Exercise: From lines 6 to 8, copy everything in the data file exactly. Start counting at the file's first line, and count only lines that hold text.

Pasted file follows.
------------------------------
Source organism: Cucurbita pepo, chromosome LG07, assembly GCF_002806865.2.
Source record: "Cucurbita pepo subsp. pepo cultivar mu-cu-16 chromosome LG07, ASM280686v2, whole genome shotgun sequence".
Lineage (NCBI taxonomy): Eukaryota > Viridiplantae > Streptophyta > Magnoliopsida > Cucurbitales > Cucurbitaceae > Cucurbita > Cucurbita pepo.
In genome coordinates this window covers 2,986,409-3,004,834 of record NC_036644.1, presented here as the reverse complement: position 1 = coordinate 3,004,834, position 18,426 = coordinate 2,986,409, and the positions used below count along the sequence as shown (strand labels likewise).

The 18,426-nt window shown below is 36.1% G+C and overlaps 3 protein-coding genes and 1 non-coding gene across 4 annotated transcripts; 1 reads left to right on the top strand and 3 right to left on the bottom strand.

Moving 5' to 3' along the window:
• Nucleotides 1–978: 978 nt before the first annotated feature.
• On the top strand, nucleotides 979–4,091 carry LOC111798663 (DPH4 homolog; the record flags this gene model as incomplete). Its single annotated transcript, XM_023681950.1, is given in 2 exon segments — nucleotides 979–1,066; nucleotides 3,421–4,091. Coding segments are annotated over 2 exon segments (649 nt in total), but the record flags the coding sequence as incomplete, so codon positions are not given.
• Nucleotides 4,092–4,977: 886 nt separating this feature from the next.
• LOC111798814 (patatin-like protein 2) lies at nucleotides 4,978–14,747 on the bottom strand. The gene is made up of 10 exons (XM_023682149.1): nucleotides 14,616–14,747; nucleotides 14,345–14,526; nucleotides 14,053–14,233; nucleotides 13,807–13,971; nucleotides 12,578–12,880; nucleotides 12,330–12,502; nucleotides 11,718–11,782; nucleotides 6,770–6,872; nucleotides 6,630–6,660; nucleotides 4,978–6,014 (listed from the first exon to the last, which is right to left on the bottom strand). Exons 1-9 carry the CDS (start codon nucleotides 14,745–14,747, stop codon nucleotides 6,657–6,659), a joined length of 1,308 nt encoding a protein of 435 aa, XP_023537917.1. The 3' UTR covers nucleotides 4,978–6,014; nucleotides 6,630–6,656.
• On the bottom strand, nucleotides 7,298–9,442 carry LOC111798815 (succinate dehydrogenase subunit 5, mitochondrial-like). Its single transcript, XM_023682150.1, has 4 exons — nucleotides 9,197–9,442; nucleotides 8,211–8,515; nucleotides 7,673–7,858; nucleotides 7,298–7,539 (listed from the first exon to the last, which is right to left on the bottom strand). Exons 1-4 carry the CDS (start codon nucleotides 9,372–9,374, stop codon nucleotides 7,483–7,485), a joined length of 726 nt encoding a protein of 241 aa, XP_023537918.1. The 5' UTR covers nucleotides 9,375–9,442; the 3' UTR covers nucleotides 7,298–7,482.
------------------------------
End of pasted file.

Moving 5' to 3' along the window:
• Nucleotides 1–978: 978 nt before the first annotated feature.
• On the top strand, nucleotides 979–4,091 carry LOC111798663 (DPH4 homolog; the record flags this gene model as incomplete). Its single annotated transcript, XM_023681950.1, is given in 2 exon segments — nucleotides 979–1,066; nucleotides 3,421–4,091. Coding segments are annotated over 2 exon segments (649 nt in total), but the record flags the coding sequence as incomplete, so codon positions are not given.